From Gail Fisher to Aretha Franklin: 8 (More) Badass Black Girls in Entertainment
Updated: Feb 5
Dear Badass Black Girl,
Last week, I introduced you to 8 Badass Black Girls in Entertainment.
Here are 8 more Badass Trailblazers (1970–1989) that you should absolutely get to know:
In 1970, Gail Fisher was the first Black American woman to win a Primetime Emmy Award for Outstanding Supporting Actress in a Drama Series for Mannix. She was also the first Black actress to win a Golden Globe Award for her work on the same show, but she didn’t just win one Golden Globe. She won two.
Trina Parks starred in 1971’s Diamonds are Forever as Thumper, the first ever Black James Bond girl. A talented singer and dancer as well as an actress, Parks also helped to choreograph the Tony Award-winning Broadway musical, The Wiz.
In 1972, Vinnette Justine Carroll became the first Black American woman Broadway director for the musical Don’t Bother Me, I Can’t Cope. She was also the first Black woman to win a Tony Award nomination for directing that musical and remained the only Black woman nominated for a Tony for direction until 2016.
Following Trina Parks’ role as James Bond’s badass nemesis, Gloria Hendry played the Bond girl Rosie Carver in Live and Let Die in 1973. She was the first Black actress to portray Bond’s love interest. When the film aired in South Africa, which was still under apartheid at the time, all the love scenes between Parks and Roger Moore were edited out of the film.
In 1982, Debra Austin became the first Black American woman to become a principal dancer for a major American ballet company, the Pennsylvania Ballet. She was also the first Black female principal dancer in the New York City Ballet.
In the 90s, Oprah Winfrey became the first woman to own and produce her own talk show, the highest rated show of its kind of all time. Winfrey is also North America’s first Black billionaire!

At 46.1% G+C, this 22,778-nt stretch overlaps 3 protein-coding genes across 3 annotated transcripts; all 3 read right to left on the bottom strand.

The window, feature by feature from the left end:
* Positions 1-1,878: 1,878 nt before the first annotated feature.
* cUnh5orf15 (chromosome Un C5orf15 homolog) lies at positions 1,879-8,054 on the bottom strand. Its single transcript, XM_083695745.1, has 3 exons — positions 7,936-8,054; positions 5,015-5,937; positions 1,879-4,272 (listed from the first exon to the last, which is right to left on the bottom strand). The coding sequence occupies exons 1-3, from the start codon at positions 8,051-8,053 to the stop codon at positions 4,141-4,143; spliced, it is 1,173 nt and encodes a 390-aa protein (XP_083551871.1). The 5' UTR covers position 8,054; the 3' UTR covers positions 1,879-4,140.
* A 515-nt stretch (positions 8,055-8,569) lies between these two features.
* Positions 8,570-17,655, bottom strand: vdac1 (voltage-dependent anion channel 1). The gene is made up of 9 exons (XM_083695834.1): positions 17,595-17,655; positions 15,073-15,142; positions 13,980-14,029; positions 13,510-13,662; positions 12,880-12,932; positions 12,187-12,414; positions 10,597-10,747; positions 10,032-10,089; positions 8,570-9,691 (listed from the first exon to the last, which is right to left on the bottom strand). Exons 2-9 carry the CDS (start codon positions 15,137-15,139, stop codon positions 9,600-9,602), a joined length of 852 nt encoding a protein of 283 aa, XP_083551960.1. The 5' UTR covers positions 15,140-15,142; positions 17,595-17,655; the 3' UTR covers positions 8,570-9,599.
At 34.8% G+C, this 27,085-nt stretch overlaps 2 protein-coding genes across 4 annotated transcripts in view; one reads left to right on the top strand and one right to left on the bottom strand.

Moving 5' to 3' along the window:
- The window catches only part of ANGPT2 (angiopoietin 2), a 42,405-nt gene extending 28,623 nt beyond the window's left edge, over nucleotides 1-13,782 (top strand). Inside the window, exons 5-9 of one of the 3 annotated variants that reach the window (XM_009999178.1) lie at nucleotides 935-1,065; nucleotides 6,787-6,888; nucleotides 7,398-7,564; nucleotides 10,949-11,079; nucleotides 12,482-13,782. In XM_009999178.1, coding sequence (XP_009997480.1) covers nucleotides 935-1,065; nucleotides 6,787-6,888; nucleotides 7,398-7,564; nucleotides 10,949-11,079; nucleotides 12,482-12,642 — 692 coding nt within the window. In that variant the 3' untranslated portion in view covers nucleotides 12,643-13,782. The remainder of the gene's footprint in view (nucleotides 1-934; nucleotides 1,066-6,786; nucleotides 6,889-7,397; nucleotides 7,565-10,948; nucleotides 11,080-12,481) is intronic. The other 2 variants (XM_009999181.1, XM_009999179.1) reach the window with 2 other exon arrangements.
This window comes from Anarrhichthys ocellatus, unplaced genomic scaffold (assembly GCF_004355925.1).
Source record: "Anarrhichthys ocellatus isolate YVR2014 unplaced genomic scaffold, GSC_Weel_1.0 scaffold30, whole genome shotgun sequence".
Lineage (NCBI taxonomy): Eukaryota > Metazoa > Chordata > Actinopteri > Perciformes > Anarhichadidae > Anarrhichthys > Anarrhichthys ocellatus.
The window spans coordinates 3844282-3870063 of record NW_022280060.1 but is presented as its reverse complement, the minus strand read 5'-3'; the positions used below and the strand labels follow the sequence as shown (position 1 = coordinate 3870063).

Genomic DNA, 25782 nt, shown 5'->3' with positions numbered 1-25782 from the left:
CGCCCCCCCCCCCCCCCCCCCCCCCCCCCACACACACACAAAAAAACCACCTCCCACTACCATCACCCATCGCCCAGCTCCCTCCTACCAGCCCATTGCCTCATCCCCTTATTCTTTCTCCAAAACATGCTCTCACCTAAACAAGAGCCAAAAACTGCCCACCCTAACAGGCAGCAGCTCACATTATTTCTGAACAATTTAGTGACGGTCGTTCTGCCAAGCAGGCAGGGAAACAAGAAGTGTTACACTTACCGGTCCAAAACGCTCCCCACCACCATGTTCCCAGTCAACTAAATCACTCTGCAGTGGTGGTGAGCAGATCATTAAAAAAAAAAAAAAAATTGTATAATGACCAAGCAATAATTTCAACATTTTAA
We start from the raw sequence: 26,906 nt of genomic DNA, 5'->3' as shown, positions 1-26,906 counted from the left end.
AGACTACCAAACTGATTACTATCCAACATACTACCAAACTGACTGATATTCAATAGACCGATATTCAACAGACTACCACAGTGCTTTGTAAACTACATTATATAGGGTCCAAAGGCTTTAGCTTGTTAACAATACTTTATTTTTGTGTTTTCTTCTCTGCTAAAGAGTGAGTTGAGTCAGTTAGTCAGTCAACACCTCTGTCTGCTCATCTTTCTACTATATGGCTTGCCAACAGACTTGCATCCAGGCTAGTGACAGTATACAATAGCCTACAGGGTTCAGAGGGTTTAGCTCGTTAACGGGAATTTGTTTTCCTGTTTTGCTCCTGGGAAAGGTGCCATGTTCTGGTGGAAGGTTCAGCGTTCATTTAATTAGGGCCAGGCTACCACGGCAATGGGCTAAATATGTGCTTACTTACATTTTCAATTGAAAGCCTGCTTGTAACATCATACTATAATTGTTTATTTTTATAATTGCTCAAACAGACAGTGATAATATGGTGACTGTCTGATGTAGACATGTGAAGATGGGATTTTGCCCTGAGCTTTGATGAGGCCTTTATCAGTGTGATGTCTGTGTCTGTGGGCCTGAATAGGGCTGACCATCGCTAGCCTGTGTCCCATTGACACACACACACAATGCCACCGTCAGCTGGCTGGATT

Vanessa Williams, representing New York in 1983, became the first Black woman crowned as Miss America. When nude photos were leaked to the press and Williams stepped down, runner-up Suzette Charles, who represented New Jersey and was also a Black American, assumed the title. Three additional Black Americans have been crowned Miss America: Debbye Turner in 1990, Marjorie Vincent in 1991, and Kimberly Aiken in1994.
In 1987, Aretha Franklin became the first Black American woman and first woman of any race to be inducted into the Rock and Roll Hall of Fame.
Find more Badass Trailblazers in Entertainment from Badass Black Girl: Quotes, Questions, and Affirmations for Teens.
Publishers Weekly Select Title for Young Readers ─ A Daily Dose of Inspiration for Badass Black Girls
Explore the many facets of your identity through hundreds of big and small questions. MJ Fievre tackles topics such as family and friends, school and careers, body image, and stereotypes in this journal designed for teenage girls. By reflecting on these topics, readers confront the issues that can hold them back from living their lives.
Embrace authenticity and celebrate who you are. Finding the courage to live as you are is not easy, so here’s a journal designed to help readers nurture their creativity, self-motivation, and positive self-awareness. This journal celebrates girl power and honors the strength and spirit of black girls.
Change the way you view the world. This journal provides words of encouragement that seek not just to inspire, but to ignite discussion and debate about the world. Girls, especially, are growing up in a world that tries to tell them how to look and act. MJ Fievre encourages readers to fight the flow and determine for themselves who they want to be.
Reading Badass Black Girl: Quotes, Questions, and Affirmations for Teens will help you:
Build and boost your self-esteem with powerful affirmations.
Learn more about yourself through intensive and insightful journaling.
Resist the mold that outside opinions have put into place, and become comfortable and confident in embracing your authentic self.